The 2012 Consolidated Appropriations Act (Appropriations Act), signed by President Obama on December 23, 2011, replaced the appeal process for most Forest Service actions with a pre-decisional objection process. The Appropriations Act also gave the Chief of the Forest Service authorization to exempt Forest Service actions from this pre-decisional objection process in an “emergency situation”. The new “pre-decisional objection process” applies to “proposed actions of the Forest Service concerning projects and activities implementing land and resource management plans developed under the Forest and Rangeland Renewable Resources Planning Act of 1974 and documented with a Record of Decision or Decision Notice, in lieu of . . . providing for an administrative appeal process.”
Previously, an administrative appeal process was available to challenge the Forest Service’s project-related decisions. Such appeals were to be filed within 45 days of the publication of the Forest Service’s notice of its decision on a project. Decisions on appeals were to be made within a 45-day appeal period. If no appeal decision was issued within this 45-day period, the agency decision became the final administrative action.
The new process eliminates this appeal process and replaces it with a pre-decisional objection process as outlined in Section 105(a) of the Healthy Forests Restoration Act of 2003. The objection process will be the “sole means by which a person can seek administrative review regarding [the Forest Service’s decision regarding the applicable project] on Forest Service land.” The objection process will begin after the completion of the environmental assessment (EA) or environmental impact statement (EIS) and will end, at the latest, when the Forest Service issues its Record of Decision or Decision Notice. In addition, to participate in the administrative review process and object to a project, an individual must submit specific written comments regarding the proposed action to the Forest Service during the scoping or public comment period for the draft environmental analysis for the project.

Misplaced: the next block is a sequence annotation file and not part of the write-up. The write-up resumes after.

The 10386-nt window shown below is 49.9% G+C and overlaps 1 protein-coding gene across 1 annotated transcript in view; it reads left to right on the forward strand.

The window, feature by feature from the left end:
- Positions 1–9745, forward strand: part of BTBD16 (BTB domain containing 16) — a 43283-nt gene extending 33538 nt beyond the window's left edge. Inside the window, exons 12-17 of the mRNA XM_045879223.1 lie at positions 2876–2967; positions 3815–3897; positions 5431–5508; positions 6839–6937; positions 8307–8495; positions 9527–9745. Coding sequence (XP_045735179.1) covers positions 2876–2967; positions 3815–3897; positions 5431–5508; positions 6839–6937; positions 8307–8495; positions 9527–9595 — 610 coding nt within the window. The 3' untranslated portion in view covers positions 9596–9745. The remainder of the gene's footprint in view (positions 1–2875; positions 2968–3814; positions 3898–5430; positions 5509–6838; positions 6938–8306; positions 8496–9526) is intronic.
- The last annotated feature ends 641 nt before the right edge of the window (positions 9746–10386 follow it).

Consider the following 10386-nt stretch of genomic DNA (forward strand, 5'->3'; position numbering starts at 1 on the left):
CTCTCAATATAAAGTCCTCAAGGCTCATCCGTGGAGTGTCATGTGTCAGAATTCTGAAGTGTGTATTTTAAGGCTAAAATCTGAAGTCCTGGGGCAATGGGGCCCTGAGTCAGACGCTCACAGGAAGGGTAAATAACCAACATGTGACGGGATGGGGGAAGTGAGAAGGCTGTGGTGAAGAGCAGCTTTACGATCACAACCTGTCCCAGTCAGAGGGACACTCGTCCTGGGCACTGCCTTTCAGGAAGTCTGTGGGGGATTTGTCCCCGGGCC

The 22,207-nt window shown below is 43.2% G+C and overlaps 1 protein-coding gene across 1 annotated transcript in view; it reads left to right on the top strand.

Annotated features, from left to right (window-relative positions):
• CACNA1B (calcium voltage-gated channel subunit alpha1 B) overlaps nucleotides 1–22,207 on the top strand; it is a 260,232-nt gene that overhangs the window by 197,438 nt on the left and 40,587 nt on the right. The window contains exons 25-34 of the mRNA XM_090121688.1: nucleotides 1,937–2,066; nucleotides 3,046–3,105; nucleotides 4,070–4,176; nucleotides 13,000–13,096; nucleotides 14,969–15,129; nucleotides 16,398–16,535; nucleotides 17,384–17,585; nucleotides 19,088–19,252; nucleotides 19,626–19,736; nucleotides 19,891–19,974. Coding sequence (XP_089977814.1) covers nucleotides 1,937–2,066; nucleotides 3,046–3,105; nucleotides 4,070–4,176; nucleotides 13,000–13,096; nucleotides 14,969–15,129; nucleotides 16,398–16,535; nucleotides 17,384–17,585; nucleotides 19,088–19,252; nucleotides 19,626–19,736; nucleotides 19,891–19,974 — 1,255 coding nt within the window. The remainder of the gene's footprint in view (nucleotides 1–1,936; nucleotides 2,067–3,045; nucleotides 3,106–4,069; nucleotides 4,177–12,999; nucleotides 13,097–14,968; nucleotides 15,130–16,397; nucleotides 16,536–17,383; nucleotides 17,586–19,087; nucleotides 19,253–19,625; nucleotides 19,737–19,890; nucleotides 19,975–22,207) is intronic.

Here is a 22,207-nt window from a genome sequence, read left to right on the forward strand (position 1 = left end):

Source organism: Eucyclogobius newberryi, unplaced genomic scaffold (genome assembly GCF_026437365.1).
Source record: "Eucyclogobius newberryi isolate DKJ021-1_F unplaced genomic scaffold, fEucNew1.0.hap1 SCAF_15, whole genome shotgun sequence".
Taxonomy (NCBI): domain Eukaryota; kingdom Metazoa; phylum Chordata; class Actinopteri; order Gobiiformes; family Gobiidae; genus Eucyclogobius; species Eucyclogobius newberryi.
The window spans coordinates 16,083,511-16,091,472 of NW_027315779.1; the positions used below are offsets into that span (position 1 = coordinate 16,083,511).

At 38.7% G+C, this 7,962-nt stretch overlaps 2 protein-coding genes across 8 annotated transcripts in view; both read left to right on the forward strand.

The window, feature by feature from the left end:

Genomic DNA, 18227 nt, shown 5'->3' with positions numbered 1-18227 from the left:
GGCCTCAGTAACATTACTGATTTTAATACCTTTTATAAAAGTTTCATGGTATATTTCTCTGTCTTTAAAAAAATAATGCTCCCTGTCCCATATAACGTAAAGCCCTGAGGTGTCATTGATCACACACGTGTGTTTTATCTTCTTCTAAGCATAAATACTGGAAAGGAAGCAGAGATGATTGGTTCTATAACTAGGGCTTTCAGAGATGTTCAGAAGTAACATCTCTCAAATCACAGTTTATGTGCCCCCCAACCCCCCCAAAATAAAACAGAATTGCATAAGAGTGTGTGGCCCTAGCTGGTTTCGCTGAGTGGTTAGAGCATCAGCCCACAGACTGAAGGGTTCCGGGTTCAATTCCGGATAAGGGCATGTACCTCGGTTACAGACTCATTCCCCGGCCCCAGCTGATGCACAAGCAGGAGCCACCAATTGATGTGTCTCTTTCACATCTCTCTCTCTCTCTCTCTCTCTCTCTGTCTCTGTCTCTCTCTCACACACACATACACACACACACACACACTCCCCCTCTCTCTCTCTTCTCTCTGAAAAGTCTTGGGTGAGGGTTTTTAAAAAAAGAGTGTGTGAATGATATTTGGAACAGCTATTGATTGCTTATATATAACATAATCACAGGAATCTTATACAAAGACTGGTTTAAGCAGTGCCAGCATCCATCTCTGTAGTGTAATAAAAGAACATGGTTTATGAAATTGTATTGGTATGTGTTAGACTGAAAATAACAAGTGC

Federal regulations implementing Section 105(a)’s objection process, which originally applied only to hazardous fuel reduction projects, may provide a preview of this new process. If these other regulations provide any indication, the time to file an objection could be reduced to 30 days following the publication of notice of the completion of the EA or EIS. In addition, if no objection is filed, final decision may occur as early as 5 days after the end of the 30-day objection period.
The new objection process is expected to decrease the time needed for the Forest Service’s review and decision regarding proposed actions as compared to the former appeal process, and it should provide more uniformity to Forest Service decision-making processes. Appeals available to project applicants under 36 C.F.R. pt. 251 and appeals of plan adoptions or amendments themselves under 36 C.F.R. pt. 219 appear to be unaffected. This drive for efficiency in Forest Service process is also reflected in the Obama Administration’s recently proposed “Preferred Alternative for the Land Management Planning Rule”, which the Administration claims “will make land management on 175 national forests and grasslands cheaper, more efficient[,] and less vulnerable to lawsuits[.]”
The Forest Service is currently in the process of drafting new regulations to implement this new pre-decisional objection process. An interim final rule is currently expected to be published by this summer and a final rule by this fall.
 The statutory language is set out at Section 428 of the appropriations bill (Public Law 112-74, 125 Stat. 1046)
 16 U.S.C. §§ 1600-14.
 See generally 36 C.F.R. § 215.15.
 See supra note 1.
 36 C.F.R. pt. 218.
 See 36 C.F.R. § 218.10(a).
 See 36 C.F.R. § 218.12.
 Compare 2012 Consolidated Appropriations Act § 428, supra note 1 (applying to “proposed actions of the Forest Service concerning projects and activities implementing land and resource management plans developed under the Forest and Rangeland Renewable Resources Planning Act of 1974 (16 U.S.C. 1600 et seq.), and documented with a Record of Decision or Decision Notice, in lieu of subsections (c), (d), and (e) of section 322 of Public Law 102–381 (16 U.S.C. 1612 note), providing for an administrative appeal process”), with 36 C.F.R § 251.80 (applying to applicants “who hold or . . . apply for written authorizations to occupy and use National Forest System lands”) and 36 C.F.R. § 219.32 (applying to a “proposed amendment or revision” of a land and resource management plan, which is already subject to a pre-decisional objection process).